Re: compiler generators. (Eliot Moss)
4 Oct 90 13:33:37 GMT

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Newsgroups: comp.compilers
From: (Eliot Moss)
In-Reply-To:'s message of 3 Oct 90 11:45:46 GMT
Keywords: code, design, C, Modula, GCC
Organization: Dept of Comp and Info Sci, Univ of Mass (Amherst)
References: <> <1852@tuvie> <> <1898@tuvie>
Date: 4 Oct 90 13:33:37 GMT

In case my previous posting did not make it clear, I would agree with the
statement that the amount of work needed on the tree part of gcc to
incorporate a "new" programming language would be related to its semantic
similarity to C. Note, though, that what we are really saying is whether the
"new" language has similar fundamental data types and control structures. Type
checking rules, coercions, etc., can vary quite a bit without affecting the
tree work that much. Another way of putting it is that the approach can be
expected to work well for imperative languages in the C, Pascal, Modula, Ada,
etc., tradition.

In handling Modula-3 the most difficult things appear to be exception handling
(not too bad), garbage collection (more difficult), and use before declaration
(which means you need to process entire modules before resolving definitions).
This latter item does not affect the tree data structure all that much, but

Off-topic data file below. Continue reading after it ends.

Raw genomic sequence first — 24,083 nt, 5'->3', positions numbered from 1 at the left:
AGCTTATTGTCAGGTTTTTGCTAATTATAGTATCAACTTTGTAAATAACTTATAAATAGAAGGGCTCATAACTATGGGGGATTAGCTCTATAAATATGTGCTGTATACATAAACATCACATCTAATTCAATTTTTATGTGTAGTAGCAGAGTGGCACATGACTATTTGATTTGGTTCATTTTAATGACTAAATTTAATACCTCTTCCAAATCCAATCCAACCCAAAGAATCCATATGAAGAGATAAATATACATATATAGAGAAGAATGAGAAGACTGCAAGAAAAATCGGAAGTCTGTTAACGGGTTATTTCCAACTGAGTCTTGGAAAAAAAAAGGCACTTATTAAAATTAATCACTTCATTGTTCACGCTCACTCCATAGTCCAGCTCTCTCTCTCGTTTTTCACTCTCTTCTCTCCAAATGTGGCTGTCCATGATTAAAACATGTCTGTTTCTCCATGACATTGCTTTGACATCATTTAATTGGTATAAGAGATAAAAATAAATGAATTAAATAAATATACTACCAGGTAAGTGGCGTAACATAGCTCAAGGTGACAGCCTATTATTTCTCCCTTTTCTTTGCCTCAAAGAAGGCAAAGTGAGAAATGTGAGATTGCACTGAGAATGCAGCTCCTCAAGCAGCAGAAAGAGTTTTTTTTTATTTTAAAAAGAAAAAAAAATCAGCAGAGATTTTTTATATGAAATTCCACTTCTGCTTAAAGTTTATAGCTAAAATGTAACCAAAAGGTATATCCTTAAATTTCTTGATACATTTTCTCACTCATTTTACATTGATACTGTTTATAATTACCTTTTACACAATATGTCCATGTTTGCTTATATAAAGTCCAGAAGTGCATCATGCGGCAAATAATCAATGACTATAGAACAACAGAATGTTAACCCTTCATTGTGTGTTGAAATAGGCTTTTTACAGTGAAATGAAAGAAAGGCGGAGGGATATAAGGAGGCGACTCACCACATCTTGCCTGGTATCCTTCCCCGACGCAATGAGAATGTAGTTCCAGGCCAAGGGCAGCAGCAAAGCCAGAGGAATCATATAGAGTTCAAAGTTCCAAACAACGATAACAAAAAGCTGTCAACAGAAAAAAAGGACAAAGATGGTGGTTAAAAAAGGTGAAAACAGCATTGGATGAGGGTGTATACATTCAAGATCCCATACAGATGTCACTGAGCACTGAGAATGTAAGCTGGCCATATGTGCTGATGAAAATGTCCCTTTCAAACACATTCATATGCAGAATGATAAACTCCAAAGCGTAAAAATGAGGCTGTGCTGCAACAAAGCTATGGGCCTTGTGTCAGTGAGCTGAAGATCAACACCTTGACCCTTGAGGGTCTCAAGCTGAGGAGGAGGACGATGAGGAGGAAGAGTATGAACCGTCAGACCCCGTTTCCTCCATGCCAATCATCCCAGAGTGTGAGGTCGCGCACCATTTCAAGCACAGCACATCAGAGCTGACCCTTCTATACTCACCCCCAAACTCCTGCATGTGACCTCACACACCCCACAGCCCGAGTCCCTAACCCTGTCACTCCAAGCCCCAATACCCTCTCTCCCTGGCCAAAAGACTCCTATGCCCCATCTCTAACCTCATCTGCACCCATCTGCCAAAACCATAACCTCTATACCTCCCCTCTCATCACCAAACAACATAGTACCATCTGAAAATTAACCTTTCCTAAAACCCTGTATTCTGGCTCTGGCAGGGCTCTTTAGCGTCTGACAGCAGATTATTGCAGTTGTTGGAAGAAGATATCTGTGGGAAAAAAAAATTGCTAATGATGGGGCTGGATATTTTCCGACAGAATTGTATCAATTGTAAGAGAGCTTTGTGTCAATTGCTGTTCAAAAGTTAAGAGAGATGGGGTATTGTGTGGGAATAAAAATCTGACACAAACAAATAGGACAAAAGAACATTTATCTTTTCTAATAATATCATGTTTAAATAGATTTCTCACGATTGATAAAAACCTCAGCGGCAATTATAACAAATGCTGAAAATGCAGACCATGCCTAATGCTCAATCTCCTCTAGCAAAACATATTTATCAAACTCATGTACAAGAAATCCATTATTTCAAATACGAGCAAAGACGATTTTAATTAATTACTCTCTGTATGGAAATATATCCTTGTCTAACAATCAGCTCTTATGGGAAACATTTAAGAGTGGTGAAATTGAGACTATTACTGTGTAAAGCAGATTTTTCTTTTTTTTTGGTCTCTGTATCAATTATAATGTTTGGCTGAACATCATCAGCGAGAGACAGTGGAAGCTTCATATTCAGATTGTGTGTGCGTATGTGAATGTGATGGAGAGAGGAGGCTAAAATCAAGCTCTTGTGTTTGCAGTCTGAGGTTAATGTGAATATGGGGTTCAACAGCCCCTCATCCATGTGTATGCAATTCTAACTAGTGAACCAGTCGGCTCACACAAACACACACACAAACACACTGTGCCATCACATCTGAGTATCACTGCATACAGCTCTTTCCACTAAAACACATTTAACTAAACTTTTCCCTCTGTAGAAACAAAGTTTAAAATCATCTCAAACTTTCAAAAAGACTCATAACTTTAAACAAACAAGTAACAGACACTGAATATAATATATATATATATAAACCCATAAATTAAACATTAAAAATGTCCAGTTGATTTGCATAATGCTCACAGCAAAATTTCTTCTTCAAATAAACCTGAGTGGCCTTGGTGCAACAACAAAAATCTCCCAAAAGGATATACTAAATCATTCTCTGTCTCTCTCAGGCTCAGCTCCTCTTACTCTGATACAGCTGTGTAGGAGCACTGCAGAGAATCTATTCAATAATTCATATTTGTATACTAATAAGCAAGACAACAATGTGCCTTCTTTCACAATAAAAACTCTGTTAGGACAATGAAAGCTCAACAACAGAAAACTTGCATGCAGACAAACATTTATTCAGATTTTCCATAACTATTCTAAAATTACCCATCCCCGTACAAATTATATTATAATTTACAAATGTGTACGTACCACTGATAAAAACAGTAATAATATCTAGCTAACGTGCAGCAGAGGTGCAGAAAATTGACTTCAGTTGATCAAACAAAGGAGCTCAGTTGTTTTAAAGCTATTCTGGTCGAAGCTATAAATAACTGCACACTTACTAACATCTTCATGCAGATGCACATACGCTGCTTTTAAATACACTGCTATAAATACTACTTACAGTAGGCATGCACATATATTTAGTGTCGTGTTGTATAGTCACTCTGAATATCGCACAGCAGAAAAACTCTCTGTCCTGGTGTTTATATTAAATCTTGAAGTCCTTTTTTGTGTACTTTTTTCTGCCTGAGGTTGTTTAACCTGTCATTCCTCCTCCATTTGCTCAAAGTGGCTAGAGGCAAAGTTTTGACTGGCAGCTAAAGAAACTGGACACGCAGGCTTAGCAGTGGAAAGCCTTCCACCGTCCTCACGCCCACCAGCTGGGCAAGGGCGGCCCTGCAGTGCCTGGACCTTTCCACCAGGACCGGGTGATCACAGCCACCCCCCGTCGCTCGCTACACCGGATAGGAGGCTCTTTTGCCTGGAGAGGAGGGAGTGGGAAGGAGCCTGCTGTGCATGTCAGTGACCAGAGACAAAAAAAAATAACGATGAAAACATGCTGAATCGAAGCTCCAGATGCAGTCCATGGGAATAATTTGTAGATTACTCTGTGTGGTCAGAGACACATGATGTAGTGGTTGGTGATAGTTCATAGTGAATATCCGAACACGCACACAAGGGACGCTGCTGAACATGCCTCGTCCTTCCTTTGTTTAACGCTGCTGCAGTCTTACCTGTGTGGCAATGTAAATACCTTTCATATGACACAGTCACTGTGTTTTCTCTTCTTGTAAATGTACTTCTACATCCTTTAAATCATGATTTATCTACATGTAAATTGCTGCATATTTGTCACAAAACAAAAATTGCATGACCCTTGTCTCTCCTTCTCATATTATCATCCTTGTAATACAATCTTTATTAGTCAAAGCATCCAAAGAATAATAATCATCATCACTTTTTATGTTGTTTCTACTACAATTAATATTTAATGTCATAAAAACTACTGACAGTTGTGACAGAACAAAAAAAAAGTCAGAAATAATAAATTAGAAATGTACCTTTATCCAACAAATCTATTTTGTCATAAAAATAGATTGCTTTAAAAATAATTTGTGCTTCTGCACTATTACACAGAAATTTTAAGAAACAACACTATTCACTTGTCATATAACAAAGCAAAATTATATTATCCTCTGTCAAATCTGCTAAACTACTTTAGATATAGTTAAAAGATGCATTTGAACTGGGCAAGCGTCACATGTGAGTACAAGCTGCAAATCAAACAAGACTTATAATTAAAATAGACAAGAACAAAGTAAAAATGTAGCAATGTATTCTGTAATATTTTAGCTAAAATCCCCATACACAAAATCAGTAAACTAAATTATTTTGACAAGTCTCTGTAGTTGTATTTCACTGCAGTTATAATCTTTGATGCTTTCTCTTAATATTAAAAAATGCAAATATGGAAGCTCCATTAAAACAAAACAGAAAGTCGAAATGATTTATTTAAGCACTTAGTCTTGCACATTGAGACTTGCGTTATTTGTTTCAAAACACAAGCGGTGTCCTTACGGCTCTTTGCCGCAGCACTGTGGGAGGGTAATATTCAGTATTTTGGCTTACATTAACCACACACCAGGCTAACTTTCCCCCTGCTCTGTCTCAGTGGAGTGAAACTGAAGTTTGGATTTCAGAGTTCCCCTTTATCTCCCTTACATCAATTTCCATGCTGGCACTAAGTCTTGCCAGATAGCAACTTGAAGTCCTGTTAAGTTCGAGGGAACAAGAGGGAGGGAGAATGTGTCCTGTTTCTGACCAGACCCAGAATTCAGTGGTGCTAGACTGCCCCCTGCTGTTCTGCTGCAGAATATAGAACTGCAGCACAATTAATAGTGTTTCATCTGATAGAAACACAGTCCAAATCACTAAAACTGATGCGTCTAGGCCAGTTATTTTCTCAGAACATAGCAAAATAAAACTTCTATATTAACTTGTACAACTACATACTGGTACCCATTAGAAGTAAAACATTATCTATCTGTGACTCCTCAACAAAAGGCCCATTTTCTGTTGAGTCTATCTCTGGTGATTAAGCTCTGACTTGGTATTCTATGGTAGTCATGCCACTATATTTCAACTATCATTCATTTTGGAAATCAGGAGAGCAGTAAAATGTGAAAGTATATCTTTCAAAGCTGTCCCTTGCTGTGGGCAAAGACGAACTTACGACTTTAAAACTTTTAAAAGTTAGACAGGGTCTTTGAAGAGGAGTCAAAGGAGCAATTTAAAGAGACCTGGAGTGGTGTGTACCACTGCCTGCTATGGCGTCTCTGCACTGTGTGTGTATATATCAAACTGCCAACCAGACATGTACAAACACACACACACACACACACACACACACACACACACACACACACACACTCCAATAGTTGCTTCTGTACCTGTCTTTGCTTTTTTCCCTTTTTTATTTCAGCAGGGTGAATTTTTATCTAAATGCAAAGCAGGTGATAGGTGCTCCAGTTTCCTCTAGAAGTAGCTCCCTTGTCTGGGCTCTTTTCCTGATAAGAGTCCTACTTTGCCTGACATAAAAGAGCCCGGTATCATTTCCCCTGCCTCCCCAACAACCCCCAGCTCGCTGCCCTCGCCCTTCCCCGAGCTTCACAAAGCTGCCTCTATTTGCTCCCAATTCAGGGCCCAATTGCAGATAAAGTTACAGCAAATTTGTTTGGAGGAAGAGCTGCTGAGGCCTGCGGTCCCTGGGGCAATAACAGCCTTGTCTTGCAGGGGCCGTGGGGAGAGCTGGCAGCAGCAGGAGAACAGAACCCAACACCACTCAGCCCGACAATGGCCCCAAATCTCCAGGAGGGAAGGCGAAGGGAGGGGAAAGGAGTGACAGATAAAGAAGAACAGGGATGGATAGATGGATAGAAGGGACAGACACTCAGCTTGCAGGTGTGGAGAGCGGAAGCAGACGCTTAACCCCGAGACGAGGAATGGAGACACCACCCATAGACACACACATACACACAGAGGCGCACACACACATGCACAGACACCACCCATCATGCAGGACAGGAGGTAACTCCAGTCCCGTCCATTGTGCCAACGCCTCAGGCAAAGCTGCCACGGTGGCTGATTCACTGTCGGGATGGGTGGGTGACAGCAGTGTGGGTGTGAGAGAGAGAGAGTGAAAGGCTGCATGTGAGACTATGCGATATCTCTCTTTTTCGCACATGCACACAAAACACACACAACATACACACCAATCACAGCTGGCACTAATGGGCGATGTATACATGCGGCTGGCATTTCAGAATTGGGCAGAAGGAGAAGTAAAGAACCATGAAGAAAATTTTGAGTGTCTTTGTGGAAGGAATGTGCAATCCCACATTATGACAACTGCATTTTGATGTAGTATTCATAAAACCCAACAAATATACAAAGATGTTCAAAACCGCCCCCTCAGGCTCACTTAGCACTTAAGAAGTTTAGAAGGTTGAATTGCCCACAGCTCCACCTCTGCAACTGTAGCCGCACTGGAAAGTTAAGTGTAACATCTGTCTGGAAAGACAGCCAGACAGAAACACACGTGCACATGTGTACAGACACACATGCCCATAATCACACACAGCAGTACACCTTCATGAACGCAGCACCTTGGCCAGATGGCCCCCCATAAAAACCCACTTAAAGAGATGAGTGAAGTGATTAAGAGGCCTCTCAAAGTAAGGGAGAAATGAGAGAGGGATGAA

rather the front-end control structure, which must build an entire tree,
resolve definitions, and then generate RTL, rather than generating (and
discarding) tree stuff one statement at a time. (There are other ways of doing
the two passes, but the essential difference is between a one-pass and
two-pass front-end; the back end does many "passes" of course, but on smaller
collections of RTL, and each pass is a specialist.)

Hope this clarifies things a bit more. I think that the gcc base could readily
be used to build (for example) and Ada compiler, but it is probably not a good
starting point for (say) Lisp or Smalltalk .... Eliot Moss

J. Eliot B. Moss, Assistant Professor
Department of Computer and Information Science
Lederle Graduate Research Center
University of Massachusetts
Amherst, MA 01003
(413) 545-4206;

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